“Our biggest fear from the beginning was Peabody leaving us in the dust, and that fear is growing stronger,” said Kellen. “If we could afford to leave, we would. But we cannot. This bankruptcy will send shockwaves throughout our already poor and unstable local economy, which is centered around coal mining. This bankruptcy positions Peabody to abandon their responsibilities to my community.”


Activists on the steps of City Hall. Credit: Bret Gustafson on Twitter.

Meanwhile, in bankruptcy court, Peabody will ask permission to cut jobs, benefits, and pensions for workers. They will also try to wriggle out of their legal obligations to clean up or reclaim their mines (because in many cases states have allowed them to “self-bond,” Peabody hasn’t yet paid a dime into many of the bonds that are intended to pay for the strip mined land to be restored).

As Jenny Marienau wrote at Common Dreams, “If we can learn anything from recent bankruptcies in the sector, Peabody’s chapter 11 is simply a new variation on the company’s habit of externalizing the costs of its dirty and destructive business practices onto its workers, impacted communities and the environment.”

Marienau goes on to give an example:

Last year, Alpha Natural Resources (don’t let the name fool you - it’s a coal company) filed for bankruptcy, laid off 4,000 of their workers, and is now working to cut the insurance benefits of nearly 5,000 retired workers and their families. Meanwhile, they are guaranteeing bonuses of a whopping $11.9 million for a handful of top executives. In July of 2015, a bankruptcy court approved a similar request from Patriot Coal “protecting” $6 million in bonuses for executives and middle managers as they worked through their own Chapter 11.

What Would a More “Just” Bankruptcy Look Like?

The protesters outside Peabody's headquarters and City Hall on Tuesday presented both an invoice—for $14 billion to pay into a “Just Transition Fund”—and a set of demands to the decisionmakers in the bankruptcy court, including:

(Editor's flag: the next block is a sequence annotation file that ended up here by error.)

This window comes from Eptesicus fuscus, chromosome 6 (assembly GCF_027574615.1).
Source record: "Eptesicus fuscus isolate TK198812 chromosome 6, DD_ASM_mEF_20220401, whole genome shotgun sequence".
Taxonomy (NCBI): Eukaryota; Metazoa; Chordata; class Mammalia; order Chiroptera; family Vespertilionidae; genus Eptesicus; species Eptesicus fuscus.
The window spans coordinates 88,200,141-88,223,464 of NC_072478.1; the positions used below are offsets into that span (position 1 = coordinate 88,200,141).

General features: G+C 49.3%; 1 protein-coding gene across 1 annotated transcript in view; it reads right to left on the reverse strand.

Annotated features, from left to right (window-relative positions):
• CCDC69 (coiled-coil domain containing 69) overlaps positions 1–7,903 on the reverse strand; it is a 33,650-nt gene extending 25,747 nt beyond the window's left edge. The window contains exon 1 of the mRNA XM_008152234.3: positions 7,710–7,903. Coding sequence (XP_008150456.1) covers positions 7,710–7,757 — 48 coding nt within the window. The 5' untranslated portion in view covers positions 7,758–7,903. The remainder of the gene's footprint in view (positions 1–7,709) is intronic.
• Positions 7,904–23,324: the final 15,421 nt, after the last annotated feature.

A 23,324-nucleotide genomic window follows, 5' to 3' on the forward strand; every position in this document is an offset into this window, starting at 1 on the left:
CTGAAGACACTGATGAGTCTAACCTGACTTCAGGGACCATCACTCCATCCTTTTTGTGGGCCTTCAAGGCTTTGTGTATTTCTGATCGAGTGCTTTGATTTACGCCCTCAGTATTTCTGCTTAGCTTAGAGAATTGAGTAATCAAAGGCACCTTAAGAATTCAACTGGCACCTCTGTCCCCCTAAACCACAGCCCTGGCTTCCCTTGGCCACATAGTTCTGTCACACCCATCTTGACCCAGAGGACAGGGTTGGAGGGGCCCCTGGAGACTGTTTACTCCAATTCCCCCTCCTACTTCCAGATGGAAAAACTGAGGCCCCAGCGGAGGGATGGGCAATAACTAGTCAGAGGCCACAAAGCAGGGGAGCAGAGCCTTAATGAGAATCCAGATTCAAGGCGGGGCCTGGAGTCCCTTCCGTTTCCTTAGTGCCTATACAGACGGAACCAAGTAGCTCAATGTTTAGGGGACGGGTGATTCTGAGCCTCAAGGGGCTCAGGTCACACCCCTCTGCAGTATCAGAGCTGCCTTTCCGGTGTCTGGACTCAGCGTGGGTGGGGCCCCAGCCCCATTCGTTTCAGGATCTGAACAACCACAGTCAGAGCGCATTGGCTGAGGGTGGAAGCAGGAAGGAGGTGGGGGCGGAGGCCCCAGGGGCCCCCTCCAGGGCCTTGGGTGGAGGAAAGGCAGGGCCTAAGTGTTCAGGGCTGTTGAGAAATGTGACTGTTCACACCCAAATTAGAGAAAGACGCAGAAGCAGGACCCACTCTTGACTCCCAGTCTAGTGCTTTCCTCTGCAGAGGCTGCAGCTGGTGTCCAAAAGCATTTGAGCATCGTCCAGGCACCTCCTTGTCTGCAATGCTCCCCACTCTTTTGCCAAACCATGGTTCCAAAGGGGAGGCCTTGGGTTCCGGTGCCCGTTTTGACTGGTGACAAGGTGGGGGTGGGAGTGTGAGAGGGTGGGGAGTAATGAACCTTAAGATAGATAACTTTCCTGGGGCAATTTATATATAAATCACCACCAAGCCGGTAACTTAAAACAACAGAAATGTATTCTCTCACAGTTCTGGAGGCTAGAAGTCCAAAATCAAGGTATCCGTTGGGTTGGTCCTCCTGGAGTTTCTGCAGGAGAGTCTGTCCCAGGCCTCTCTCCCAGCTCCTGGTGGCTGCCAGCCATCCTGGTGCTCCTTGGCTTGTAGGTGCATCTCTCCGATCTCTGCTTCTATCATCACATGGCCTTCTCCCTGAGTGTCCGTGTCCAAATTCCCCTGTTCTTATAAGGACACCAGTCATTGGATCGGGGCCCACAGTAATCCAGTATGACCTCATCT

• Fully fund promised Peabody and Patriot coal worker pensions and health care plans.
  • Put an immediate stop to the forcible relocation and harassment of Diné (Navajo) people in northern Arizona and provide full reparations for cultural genocide caused by Peabody.
  • Guarantee full funding for clean-up and full reclamation of all mined lands and polluted and depleted aquifers used by Peabody.
  • Prioritize payouts to shareholders for communities negatively impacted by Peabody’s practices in areas left stranded in the bankruptcy. Support communities as they transition from coal-based economies toward renewable energy and self-sufficiency. Support healthcare funds for communities in and adjacent to mining and coal-processing areas.
“The bankruptcy court will want to pay CEOs first, but really those resources should go to the people directly affected. Not the tribal governments—but the people affected by Peabody’s mine, the people who have resisted forced displacement; the people Peabody has harassed for decades,” said Blackgoat. 



Beyond simple reparations for the harm inflicted and damage caused, the activists laid out a vision for how to use the money to invest in a better future for the communities that have been anchored to Peabody’s coal. This vision includes re-employment training and economic redevelopment plans to help transition away from coal extraction toward economically and environmentally sustainable local economies.

Kellen explained, “For well over a century, people in Southern Illinois have paid the price for coal companies. That must end today. We need guaranteed quality clean up of the land, so we can farm again. We need job training and investment in sustainable employment. No form of fossil fuel industry fits this call.”

The groups are calling upon the public to sign their petition to make Peabody pay up.

Top images: Kelly Hayes on Twitter